Most higher education policies and practices currently revolve around the assumption that full-time enrollment equates to 12 credits per semester. The Community College Research Center (CCRC) at Teachers College, Columbia University asserts that taking 12 credits per semester does not lead to timely degree completion and discusses how 15-credit strategies may address barriers to college completion.
Not only does taking 12 credits per semester not put students on a pathway to completion in 4 or 8 semesters (depending on if the degree being pursued is an associate’s or a bachelor’s degree), but the report suggests that students taking 15 credits per semester are more likely to complete than students who take fewer credits. Therefore, CCRC presents research related to 15-credit policies and strategies being used nationally, as well as evidence on their effectiveness.
CCRC offers considerations colleges and states wishing to adopt 15-credit approaches:
• Type of strategy. Are 15-credit strategies the most appropriate and effective means to incentivize higher intensity enrollment, or would students be better served by variations focusing on 30 credits per year or on-time completion?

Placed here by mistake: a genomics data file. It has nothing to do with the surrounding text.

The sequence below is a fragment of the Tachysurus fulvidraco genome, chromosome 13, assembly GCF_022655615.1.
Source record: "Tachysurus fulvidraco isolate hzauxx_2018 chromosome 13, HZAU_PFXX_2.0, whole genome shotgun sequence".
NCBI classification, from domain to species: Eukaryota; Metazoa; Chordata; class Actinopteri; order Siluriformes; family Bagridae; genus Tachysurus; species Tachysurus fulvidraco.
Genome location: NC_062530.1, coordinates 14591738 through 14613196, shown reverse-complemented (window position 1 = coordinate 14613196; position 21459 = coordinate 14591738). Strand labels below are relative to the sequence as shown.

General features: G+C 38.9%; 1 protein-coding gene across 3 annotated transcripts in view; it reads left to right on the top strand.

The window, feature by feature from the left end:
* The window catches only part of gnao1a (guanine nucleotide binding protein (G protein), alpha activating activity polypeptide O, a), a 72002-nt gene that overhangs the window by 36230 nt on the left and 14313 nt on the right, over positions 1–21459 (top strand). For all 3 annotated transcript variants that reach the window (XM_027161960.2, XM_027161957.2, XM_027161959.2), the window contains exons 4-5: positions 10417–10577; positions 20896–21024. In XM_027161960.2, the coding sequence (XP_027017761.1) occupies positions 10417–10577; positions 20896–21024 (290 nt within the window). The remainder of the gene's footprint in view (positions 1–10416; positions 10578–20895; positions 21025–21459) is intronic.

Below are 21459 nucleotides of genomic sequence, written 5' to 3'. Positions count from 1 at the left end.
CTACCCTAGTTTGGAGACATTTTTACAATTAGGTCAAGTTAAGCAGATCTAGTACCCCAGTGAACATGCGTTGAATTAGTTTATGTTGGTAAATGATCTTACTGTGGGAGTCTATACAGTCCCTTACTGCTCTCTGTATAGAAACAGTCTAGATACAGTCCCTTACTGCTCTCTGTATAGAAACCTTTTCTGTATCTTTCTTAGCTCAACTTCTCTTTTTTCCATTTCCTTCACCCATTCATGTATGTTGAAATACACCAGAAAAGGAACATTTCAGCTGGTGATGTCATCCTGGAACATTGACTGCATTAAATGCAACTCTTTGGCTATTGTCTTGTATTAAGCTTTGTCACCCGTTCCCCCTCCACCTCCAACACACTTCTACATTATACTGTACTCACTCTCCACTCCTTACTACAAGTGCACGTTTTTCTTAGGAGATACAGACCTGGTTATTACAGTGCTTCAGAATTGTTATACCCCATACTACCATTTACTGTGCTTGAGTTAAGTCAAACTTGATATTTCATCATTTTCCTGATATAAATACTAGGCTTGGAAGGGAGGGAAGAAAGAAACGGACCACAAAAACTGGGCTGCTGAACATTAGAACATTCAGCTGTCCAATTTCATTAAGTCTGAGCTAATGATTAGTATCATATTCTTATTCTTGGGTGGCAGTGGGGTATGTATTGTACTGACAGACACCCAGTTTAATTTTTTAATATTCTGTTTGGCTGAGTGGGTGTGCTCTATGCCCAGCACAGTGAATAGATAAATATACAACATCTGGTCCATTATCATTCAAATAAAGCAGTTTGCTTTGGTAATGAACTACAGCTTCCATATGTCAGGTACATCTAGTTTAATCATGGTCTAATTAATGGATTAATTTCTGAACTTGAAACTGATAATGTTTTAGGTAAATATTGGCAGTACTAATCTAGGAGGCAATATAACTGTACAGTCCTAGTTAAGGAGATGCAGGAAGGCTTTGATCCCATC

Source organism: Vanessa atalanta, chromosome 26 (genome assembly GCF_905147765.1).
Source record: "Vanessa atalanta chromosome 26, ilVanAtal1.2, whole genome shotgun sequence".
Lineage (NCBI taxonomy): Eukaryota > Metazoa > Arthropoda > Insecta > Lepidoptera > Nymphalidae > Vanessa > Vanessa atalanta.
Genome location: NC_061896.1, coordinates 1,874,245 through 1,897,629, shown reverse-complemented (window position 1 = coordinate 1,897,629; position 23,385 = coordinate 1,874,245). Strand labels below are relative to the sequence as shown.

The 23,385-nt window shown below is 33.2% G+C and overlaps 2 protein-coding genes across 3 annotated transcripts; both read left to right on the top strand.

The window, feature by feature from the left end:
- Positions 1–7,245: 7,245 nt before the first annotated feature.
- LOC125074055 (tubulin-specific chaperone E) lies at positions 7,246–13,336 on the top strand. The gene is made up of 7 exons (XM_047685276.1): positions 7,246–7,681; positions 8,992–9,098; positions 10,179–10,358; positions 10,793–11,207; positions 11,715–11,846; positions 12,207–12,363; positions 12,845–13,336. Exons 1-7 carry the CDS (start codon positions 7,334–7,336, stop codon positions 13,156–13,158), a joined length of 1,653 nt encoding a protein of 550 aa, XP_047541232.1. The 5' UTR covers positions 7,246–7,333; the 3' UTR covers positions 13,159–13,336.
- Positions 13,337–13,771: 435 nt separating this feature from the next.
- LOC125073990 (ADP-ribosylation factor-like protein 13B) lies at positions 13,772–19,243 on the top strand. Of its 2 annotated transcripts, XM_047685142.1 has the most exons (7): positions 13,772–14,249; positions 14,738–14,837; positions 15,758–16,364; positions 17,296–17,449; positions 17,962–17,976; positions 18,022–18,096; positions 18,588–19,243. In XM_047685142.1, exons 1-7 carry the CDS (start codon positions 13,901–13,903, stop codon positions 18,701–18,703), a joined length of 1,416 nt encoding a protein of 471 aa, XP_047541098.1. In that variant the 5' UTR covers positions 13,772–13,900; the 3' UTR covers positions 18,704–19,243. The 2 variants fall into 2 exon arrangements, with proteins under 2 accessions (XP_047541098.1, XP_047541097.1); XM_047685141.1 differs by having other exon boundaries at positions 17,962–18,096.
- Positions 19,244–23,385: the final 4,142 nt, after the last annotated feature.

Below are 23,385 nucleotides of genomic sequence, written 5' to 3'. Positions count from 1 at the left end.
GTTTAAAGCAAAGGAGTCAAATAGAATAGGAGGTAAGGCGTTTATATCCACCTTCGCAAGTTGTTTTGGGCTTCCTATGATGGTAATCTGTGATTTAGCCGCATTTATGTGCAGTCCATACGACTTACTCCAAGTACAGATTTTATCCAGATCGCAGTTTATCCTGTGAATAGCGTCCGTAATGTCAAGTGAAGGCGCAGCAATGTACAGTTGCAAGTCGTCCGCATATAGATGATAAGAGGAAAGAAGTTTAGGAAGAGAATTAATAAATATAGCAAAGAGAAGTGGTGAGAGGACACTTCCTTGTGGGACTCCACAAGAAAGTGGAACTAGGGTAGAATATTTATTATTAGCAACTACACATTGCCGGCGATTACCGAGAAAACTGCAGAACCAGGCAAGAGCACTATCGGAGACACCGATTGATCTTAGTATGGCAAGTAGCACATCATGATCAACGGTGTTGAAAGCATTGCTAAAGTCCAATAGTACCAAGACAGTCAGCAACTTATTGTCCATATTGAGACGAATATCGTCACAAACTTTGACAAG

• Academic performance. Is there a trade-off between high enrollment intensity and academic performance? Does enrolling in 15 credits result in potentially negative course- taking behaviors, such as dropping courses or enrolling in “easy” courses?
• Support services. Beyond financial incentives and social marketing campaigns, what should colleges and state systems do to ensure that program requirements and services are designed to help students stay on track for on-time completion?
• Target population. A universal 15-credit strategy may end up primarily benefiting students who would have enrolled in 15 credits anyway (Monaghan & Attewell, 2014). At the same time, due to competing responsibilities and other barriers, not all students will be able to enroll in 15 credits. What is the most effective way of targeting 15-credit strategies to benefit the students who need them most?
• Financial burdens. Who bears the cost of “free” courses resulting from tuition incentives.
Click on the following link to view the full report.